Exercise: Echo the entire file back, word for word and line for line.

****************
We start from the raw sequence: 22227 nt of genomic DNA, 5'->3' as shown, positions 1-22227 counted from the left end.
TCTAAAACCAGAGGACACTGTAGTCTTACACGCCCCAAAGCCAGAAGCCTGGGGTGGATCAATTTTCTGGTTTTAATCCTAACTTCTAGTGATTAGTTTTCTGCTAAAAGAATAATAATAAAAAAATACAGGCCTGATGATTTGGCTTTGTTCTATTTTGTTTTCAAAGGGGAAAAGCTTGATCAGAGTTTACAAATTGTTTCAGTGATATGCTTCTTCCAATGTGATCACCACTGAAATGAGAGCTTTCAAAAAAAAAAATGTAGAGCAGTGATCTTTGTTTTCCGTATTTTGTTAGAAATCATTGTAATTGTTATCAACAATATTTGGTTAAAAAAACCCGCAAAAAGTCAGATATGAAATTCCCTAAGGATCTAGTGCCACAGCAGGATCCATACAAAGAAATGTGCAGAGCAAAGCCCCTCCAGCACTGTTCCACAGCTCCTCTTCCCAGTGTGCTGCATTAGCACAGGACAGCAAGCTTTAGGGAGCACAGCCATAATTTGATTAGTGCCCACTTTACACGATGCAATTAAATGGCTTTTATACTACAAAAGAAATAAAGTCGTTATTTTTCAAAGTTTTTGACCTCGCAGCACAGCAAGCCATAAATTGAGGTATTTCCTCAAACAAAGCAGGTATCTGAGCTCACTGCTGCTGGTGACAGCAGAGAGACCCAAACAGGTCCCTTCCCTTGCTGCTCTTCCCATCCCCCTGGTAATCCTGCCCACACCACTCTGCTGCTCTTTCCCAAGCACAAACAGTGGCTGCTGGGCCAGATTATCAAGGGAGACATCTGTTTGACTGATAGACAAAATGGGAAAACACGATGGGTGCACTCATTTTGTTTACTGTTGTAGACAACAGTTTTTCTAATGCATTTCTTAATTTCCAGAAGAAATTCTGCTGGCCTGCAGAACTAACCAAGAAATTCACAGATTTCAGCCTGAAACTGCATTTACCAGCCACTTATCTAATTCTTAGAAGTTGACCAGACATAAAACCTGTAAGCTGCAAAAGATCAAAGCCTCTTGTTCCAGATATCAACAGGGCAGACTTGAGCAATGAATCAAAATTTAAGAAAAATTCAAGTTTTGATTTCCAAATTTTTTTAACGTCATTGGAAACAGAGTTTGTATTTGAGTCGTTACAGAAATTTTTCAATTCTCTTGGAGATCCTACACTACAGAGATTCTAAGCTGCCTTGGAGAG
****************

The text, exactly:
We start from the raw sequence: 22227 nt of genomic DNA, 5'->3' as shown, positions 1-22227 counted from the left end.
TCTAAAACCAGAGGACACTGTAGTCTTACACGCCCCAAAGCCAGAAGCCTGGGGTGGATCAATTTTCTGGTTTTAATCCTAACTTCTAGTGATTAGTTTTCTGCTAAAAGAATAATAATAAAAAAATACAGGCCTGATGATTTGGCTTTGTTCTATTTTGTTTTCAAAGGGGAAAAGCTTGATCAGAGTTTACAAATTGTTTCAGTGATATGCTTCTTCCAATGTGATCACCACTGAAATGAGAGCTTTCAAAAAAAAAAATGTAGAGCAGTGATCTTTGTTTTCCGTATTTTGTTAGAAATCATTGTAATTGTTATCAACAATATTTGGTTAAAAAAACCCGCAAAAAGTCAGATATGAAATTCCCTAAGGATCTAGTGCCACAGCAGGATCCATACAAAGAAATGTGCAGAGCAAAGCCCCTCCAGCACTGTTCCACAGCTCCTCTTCCCAGTGTGCTGCATTAGCACAGGACAGCAAGCTTTAGGGAGCACAGCCATAATTTGATTAGTGCCCACTTTACACGATGCAATTAAATGGCTTTTATACTACAAAAGAAATAAAGTCGTTATTTTTCAAAGTTTTTGACCTCGCAGCACAGCAAGCCATAAATTGAGGTATTTCCTCAAACAAAGCAGGTATCTGAGCTCACTGCTGCTGGTGACAGCAGAGAGACCCAAACAGGTCCCTTCCCTTGCTGCTCTTCCCATCCCCCTGGTAATCCTGCCCACACCACTCTGCTGCTCTTTCCCAAGCACAAACAGTGGCTGCTGGGCCAGATTATCAAGGGAGACATCTGTTTGACTGATAGACAAAATGGGAAAACACGATGGGTGCACTCATTTTGTTTACTGTTGTAGACAACAGTTTTTCTAATGCATTTCTTAATTTCCAGAAGAAATTCTGCTGGCCTGCAGAACTAACCAAGAAATTCACAGATTTCAGCCTGAAACTGCATTTACCAGCCACTTATCTAATTCTTAGAAGTTGACCAGACATAAAACCTGTAAGCTGCAAAAGATCAAAGCCTCTTGTTCCAGATATCAACAGGGCAGACTTGAGCAATGAATCAAAATTTAAGAAAAATTCAAGTTTTGATTTCCAAATTTTTTTAACGTCATTGGAAACAGAGTTTGTATTTGAGTCGTTACAGAAATTTTTCAATTCTCTTGGAGATCCTACACTACAGAGATTCTAAGCTGCCTTGGAGAG